Employee privacy issues have surged to the forefront of the business press in recent years, spurred by the changing workplace dynamics and a litigation-conscious business environment. Observers say that advances in telecommunication, coupled with heightened concerns about vulnerability to litigation, have exacerbated management concerns about monitoring employee behavior. Indeed, employee privacy is already fairly restricted in many respects in many large organizations. Studies indicate that small business owners have increased their monitoring practices as well, and experts expect that trend to continue in the near future.  But analysts note that the close owner-employee interaction that typifies many small business enterprises often makes monitoring a more delicate issue that it might be in a larger, more impersonal environment.  

Fundamentals of Workplace Privacy

While stipulations on employee privacy patterns vary from state to state, legal experts state that private sector employees have the rights than they commonly believe.  There is no general federal or state law creating or protecting a zone of privacy in the workplace. The central legal issue in the area of workplace privacy boils down to one question “Did the employer, by what it did or failed to do, create a reasonable expectation of privacy by the employee? If the answer is yes, and the employer did not meet the expectation, then it may be held liable for invasion of privacy. 

Delineation of employer and employee rights in a variety of areas

Searches and Seizures: An employer has the right to inspect personal belongings (bags, purses, briefcases, cars, lockers, desks, etc.), except when the employer has created a reasonable expectation of privacy. These expectations can be raised if the employee is given a key to a desk, or if the employer has disseminated a written policy explicitly stating that it will not make such inspections. 

Monitoring Computer, E-mail, Internet, and Fax Use

Businesses have some significant rights in this regard, since they own the equipment. But if these resources are knowingly made available for private employee use, then a reasonable expectation of privacy has been created and personal data placed and maintained on that equipment can be withheld from the employer.

Monitoring Telephone Calls: Companies are allowed to monitor calls to make sure they are business-related and to record them for training purposes.

Surveillance and Investigation: Many surveillance methods (cameras, ID checkpoints, etc.) are legal, as are investigations of employees, provided they are reasonable and undertaken for work-related purposes.

Drug Testing: These policies have been validated by the courts, although criticisms of the practice remain intense in some quarters.  Drug testing is a popular measure in many industries, and it is practiced by perhaps 70 percent of large companies. Small business, however, are less likely to embrace this technology because of expense, nature of business activity, and concerns about workforce reaction.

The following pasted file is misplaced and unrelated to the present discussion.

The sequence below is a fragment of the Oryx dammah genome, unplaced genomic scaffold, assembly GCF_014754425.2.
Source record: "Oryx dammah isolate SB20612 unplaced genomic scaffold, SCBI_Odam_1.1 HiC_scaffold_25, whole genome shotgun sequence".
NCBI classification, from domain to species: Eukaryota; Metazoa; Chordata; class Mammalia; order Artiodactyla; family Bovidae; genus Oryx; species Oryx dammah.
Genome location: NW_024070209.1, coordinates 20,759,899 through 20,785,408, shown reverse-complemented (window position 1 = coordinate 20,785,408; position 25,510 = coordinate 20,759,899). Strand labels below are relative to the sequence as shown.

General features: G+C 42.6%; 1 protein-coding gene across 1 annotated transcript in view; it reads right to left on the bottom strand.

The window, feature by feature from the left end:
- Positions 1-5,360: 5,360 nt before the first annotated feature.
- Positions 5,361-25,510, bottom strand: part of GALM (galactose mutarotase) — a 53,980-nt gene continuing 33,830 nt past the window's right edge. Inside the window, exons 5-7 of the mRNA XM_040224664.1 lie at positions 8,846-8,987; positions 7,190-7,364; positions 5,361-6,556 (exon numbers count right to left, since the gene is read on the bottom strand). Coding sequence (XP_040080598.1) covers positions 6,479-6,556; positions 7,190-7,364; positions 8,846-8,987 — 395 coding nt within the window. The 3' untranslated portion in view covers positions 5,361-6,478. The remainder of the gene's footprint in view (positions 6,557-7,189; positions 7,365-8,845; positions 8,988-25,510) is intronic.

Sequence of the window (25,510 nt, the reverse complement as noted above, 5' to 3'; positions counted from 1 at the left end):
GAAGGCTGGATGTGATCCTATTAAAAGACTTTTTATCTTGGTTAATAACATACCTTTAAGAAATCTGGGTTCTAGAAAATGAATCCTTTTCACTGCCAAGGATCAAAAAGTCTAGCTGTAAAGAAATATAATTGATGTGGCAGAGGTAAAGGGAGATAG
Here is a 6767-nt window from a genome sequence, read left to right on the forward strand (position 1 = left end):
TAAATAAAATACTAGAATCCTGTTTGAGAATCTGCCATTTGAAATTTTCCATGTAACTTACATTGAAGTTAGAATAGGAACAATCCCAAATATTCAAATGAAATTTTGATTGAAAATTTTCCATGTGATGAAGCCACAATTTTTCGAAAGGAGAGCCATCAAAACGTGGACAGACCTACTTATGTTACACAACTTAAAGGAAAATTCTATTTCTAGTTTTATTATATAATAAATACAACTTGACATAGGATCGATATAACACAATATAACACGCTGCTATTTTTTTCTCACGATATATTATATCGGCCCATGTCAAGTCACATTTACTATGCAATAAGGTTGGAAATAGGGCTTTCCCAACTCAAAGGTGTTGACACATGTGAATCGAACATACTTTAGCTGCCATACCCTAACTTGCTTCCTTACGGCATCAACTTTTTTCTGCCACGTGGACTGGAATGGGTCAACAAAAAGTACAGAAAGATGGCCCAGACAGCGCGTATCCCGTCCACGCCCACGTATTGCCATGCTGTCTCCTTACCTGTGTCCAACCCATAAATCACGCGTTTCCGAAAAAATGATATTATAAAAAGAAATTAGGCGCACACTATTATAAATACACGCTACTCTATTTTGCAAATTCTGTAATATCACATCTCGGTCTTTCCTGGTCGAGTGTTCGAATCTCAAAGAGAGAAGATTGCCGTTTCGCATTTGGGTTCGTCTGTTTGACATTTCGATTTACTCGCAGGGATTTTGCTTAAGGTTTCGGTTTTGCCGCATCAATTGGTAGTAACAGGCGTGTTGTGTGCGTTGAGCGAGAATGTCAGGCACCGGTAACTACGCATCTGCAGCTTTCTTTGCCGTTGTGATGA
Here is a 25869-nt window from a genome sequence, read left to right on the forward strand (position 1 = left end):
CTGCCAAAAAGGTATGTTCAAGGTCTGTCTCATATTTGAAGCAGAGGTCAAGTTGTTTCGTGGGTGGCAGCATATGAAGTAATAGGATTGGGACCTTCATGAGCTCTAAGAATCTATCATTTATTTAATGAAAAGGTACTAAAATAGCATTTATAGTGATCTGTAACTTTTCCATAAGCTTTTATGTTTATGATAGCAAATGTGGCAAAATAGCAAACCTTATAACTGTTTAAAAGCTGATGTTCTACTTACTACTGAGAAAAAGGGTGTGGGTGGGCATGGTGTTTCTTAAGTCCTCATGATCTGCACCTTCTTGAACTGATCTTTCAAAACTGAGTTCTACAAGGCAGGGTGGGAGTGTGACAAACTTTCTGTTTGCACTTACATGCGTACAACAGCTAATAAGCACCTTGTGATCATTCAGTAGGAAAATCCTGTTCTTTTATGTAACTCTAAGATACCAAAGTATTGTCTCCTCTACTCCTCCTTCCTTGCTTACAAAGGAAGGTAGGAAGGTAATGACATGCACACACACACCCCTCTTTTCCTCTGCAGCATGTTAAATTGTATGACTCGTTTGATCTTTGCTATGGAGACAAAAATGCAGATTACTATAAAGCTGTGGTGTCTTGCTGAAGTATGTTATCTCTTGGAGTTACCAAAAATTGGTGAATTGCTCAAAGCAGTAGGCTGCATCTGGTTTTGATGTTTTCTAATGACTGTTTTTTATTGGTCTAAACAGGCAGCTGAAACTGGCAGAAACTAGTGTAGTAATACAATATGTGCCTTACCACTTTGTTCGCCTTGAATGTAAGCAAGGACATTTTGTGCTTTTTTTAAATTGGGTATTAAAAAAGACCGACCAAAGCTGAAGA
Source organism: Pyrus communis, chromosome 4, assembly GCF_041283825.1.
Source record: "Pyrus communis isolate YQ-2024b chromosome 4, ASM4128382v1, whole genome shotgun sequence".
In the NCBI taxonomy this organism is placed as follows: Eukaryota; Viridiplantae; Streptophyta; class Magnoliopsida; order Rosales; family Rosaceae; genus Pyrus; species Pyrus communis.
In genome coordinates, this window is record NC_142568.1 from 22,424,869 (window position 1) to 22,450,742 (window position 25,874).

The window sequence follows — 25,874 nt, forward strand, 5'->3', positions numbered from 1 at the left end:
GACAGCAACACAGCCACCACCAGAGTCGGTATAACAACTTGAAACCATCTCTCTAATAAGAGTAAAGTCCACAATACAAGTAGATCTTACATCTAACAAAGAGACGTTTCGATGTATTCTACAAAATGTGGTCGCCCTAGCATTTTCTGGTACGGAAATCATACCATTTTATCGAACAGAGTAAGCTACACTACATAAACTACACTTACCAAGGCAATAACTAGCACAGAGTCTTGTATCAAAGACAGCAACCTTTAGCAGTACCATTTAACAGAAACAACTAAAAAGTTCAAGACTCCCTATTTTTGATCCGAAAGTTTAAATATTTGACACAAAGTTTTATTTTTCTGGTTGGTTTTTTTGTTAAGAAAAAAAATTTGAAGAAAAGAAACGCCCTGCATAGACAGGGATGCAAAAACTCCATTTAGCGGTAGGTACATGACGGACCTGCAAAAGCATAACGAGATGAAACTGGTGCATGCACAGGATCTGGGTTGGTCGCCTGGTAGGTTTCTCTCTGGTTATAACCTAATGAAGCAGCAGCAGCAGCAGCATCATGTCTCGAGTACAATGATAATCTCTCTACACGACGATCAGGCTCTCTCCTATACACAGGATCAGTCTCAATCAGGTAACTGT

Countless studies and reports indicate that monitoring of employee behavior, both in and out of the workplace, has undergone a dramatic increase in recent years.  Such monitoring may range from checking on the business relevance of Internet sites that an employee visits to examinations of an employee’s locker or cubicle to see if the person is stealing equipment or information from the company. 

The element of company monitoring has been a particularly sore spot for employees and civil liberties advocates alike. They note that even if one were to set aside the ethical issues of such monitoring for the moment, errors in monitoring practice can have devastating repercussions on workers. Careers may be damaged when investigators overreach, when mistakes are made, or when managers are too aggressive in enforcing company rules. 

Nonetheless, factors such as increased litigation have pushed many companies into increasingly proactive investigations into the activities of current and prospective employees, both in and out of the office.  Rising medical expenses have also have encouraged many businesses to check into medical history of prospective employees especially if the business is one that self-insures. Technology now makes it possible to store medical records in electronic form in database, providing an easily accessible cradle-to-grave look at an individual’s medical history. Finally, amazing advances in computer and other technological capabilities have dramatically increased the ability of employers to monitor the activities of workers. Technological advances have provided employers with the ability to access information on current and potential employees to an unprecedented degree.  Technology, particularly new software that can track and record everything workers do on their computers, is making it easier to peek over a worker’s shoulder.  

Of course, the same technology has also complicated the privacy issue of many business owners and managers because it has enabled employers to gain access to  a wide variety of non-business related materials from pornography  to information on civil war reenactments or other hobbies, from their office desks.

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Bernard Taiwo

I am Management strategist, Editor and Publisher.

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